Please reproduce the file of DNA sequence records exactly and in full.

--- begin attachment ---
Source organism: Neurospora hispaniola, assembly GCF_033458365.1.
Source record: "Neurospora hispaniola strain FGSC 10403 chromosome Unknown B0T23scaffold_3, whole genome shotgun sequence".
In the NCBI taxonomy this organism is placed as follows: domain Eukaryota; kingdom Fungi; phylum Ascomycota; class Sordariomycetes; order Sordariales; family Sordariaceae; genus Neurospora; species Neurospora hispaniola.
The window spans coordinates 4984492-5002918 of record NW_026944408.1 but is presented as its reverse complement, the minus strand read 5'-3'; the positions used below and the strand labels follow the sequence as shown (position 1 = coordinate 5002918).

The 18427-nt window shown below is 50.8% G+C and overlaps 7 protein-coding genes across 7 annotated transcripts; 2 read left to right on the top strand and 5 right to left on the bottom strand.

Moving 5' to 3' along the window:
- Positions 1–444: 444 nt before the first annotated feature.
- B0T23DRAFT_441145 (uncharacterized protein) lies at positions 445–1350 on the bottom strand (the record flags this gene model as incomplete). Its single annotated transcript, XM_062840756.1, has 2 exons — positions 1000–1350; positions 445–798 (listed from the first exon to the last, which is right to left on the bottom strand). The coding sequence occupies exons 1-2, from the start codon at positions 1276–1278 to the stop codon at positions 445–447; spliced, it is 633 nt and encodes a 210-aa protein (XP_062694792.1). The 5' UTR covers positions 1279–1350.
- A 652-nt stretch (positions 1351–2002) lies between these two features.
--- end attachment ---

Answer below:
Source organism: Neurospora hispaniola, assembly GCF_033458365.1.
Source record: "Neurospora hispaniola strain FGSC 10403 chromosome Unknown B0T23scaffold_3, whole genome shotgun sequence".
In the NCBI taxonomy this organism is placed as follows: domain Eukaryota; kingdom Fungi; phylum Ascomycota; class Sordariomycetes; order Sordariales; family Sordariaceae; genus Neurospora; species Neurospora hispaniola.
The window spans coordinates 4984492-5002918 of record NW_026944408.1 but is presented as its reverse complement, the minus strand read 5'-3'; the positions used below and the strand labels follow the sequence as shown (position 1 = coordinate 5002918).

The 18427-nt window shown below is 50.8% G+C and overlaps 7 protein-coding genes across 7 annotated transcripts; 2 read left to right on the top strand and 5 right to left on the bottom strand.

Moving 5' to 3' along the window:
- Positions 1–444: 444 nt before the first annotated feature.
- B0T23DRAFT_441145 (uncharacterized protein) lies at positions 445–1350 on the bottom strand (the record flags this gene model as incomplete). Its single annotated transcript, XM_062840756.1, has 2 exons — positions 1000–1350; positions 445–798 (listed from the first exon to the last, which is right to left on the bottom strand). The coding sequence occupies exons 1-2, from the start codon at positions 1276–1278 to the stop codon at positions 445–447; spliced, it is 633 nt and encodes a 210-aa protein (XP_062694792.1). The 5' UTR covers positions 1279–1350.
- A 652-nt stretch (positions 1351–2002) lies between these two features.